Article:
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Friday, December 01, 2006I remember back when I was EPing for Elnora for all those months...I'd hear moms talking about how much work it would be and how they couldn't believe I'd go to all that trouble...how breastfeeding was soooooooooo easy. To be perfectly honest with you, I kinda thought they were full of crap. ;) I mean I've always been a HUGE supporter of breastfeeding, but I really honestly thought that it was something "hard" that only really, really dedicated people managed to do. I admired moms that pulled it off and secretly kinda wished that I could be one of them.
Ha! Much like many other things in life, it turns out that breastfeeding CAN be exceedingly difficult those first few weeks, but once you get past that hump, it's so easy it's laughable. But I think back to my experience with Elnora and a few things REALLY stand out at me...
Firstly, I've realized that up until this baby was born, I didn't know ANYONE that had breastfed within the last 15 years. I have two aunts that nursed their children for a couple months each and I have a friend from church that nursed her sons 20-some years ago. But that's it. I had no peers, no friends, no one in close proximity that had breastfed. I think I really underestimated how much harder that makes it for a woman. Not having someone to turn to when things get tough, being the first to do something different...it's a HUGE mental and emotional step for some women.
This time around, things were a little different, but not much. The wife of a work colleague was breastfeeding her third child and was very encouraging and a friend gave birth just a week before Emmitt was born and is still nursing. In reality, the Delta Nurse-in last week was the first time that I had ANY exposure to women my own age sitting around nursing their children. Pretty crazy for "The Lactivist" eh?
Secondly, I was much more informed this time around than I was the last time. I knew what to expect and I knew that I had to get help at the VERY FIRST SIGN of a problem. (We did have problems and I saw an IBCLC on day four.) I was also having a home birth which already put me into the "blazing new trails" category, so breastfeeding really didn't seem all that strange to friends and family. ;)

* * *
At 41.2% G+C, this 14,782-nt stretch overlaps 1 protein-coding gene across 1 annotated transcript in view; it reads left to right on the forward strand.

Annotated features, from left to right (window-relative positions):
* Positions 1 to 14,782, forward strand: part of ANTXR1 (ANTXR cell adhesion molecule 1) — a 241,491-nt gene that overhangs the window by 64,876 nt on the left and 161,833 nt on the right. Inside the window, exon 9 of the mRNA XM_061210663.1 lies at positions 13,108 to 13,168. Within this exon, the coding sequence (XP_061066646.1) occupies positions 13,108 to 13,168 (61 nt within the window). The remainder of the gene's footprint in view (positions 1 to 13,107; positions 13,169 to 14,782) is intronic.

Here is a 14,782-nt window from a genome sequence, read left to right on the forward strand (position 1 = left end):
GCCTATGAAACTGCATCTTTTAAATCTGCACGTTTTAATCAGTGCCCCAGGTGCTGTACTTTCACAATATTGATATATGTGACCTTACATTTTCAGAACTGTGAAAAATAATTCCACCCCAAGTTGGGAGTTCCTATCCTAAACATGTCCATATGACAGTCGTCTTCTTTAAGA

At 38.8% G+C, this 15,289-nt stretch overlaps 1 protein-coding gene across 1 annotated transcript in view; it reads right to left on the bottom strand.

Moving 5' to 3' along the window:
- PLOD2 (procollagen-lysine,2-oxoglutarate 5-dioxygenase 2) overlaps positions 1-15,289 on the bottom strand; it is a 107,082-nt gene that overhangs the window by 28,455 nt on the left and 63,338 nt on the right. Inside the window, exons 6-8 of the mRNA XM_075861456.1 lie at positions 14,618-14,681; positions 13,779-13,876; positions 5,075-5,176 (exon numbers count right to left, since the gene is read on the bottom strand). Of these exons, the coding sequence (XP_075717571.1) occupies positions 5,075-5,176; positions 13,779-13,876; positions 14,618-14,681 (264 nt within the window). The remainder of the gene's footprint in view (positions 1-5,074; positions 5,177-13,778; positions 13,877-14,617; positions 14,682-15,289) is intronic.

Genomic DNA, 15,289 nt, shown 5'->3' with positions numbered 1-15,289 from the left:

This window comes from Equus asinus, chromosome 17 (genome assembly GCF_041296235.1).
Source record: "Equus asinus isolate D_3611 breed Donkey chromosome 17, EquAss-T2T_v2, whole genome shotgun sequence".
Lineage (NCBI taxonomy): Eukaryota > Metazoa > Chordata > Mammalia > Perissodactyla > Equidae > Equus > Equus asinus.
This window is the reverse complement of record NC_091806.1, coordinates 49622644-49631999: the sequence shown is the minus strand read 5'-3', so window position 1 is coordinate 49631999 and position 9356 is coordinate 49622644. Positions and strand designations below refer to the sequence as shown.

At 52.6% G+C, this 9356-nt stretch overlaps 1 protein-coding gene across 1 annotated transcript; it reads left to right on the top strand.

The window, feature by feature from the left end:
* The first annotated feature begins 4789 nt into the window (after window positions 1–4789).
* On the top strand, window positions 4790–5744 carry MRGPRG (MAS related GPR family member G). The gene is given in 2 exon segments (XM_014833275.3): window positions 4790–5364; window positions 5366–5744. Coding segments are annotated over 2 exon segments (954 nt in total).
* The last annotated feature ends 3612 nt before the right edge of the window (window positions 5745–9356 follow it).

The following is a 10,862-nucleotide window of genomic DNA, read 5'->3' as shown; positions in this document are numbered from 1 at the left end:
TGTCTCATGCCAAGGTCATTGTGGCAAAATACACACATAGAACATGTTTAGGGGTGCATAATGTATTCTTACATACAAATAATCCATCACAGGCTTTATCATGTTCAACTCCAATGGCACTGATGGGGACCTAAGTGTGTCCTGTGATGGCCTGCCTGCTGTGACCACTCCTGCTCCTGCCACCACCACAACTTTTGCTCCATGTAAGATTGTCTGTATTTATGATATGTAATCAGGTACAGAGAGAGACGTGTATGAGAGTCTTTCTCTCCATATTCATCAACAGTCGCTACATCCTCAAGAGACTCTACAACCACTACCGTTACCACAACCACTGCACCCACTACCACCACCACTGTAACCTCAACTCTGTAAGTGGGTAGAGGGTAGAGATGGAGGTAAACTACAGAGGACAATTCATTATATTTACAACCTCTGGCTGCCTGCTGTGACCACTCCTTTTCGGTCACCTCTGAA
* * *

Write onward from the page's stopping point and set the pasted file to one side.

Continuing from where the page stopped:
I can't stress enough how important I think it is for women to see and know other women that breastfeed. Exposure does wonders toward educating, normalizing and promoting breastfeeding. It's been amazing to have the chance to help play that role for people around me. That's part of why I've made it a point to NEVER hide when I'm nursing and to do everything in my power to make breastfeeding a normal, natural thing that takes place around friends, family and the general public. It's been refreshing to see perspectives change...for example...
1.) My mother-in-law who was an L&D nurse in the early 70's. She was pretty terrified at the idea of a home birth, but actually ended up being here for it and thinking it was pretty cool. She also knew very little about breastfeeding, having bottlefed her kids in the 70's. The first week here she commented on how often I was nursing Emmitt and said "I thought you were only supposed to nurse every three hours?"
I explained that that was an old way of thinking and that that was part of why so many women had supply issues. Fast forward just two months later and we were talking at thanksgiving. The Emily Gillette thing came up and at some point, someone mentioned something about the kid's age...my mother-in-law piped up with "Well isn't it actually recommended that moms breastfeed for at LEAST a year and preferably two?" Tee hee.. Love it!
2.) My father. Dad's been pretty on board with the benefits of breast milk since I started the Lactivist project last year. In fact, he's come up with several of the slogans on our shirts (including Nip/Suck and "That's my baby's lunch you're staring at"). Anyway, during a discussion over lunch a few weeks ago the subject of breastfeeding came up. Dad paused, looked at my mom, and said, in a slightly accusing tone 'Why didn't you breastfeed our kids??' I laughed, but had to stand up for mom explaining that it just wasn't done then and she really didn't do anything "wrong" by not nursing us.
3.) My cousin's boyfriend. My cousin (age 25) and her boyfriend recently moved to our small village and have been spending a lot of time here. I was talking to her a week or so ago and she told me about his reaction to my nursing while he's there. She said that the first time I did it, he kinda freaked out, thinking "oh no! she's gonna nurse! what do I do!!" She said he was trying so hard to avert his eyes but also felt like he just couldn't look away. About a minute into nursing, he realized he couldn't see anything at all and every since he said he hardly even notices. He'd just never been exposed to it before and didn't know what to expect.
There's nothing extraordinary about those three examples. I'm not any different from any other nursing mom...I'm not really "blazing new trails" that other people aren't capable of blazing. In reality, these types of things are happening all over the world...every time a woman steps up to the challenge and becomes the first in her inner circle to breastfeed a child. The domino effect is a powerful one and every single one of us needs to realize the role that we play in pushing those dominos down.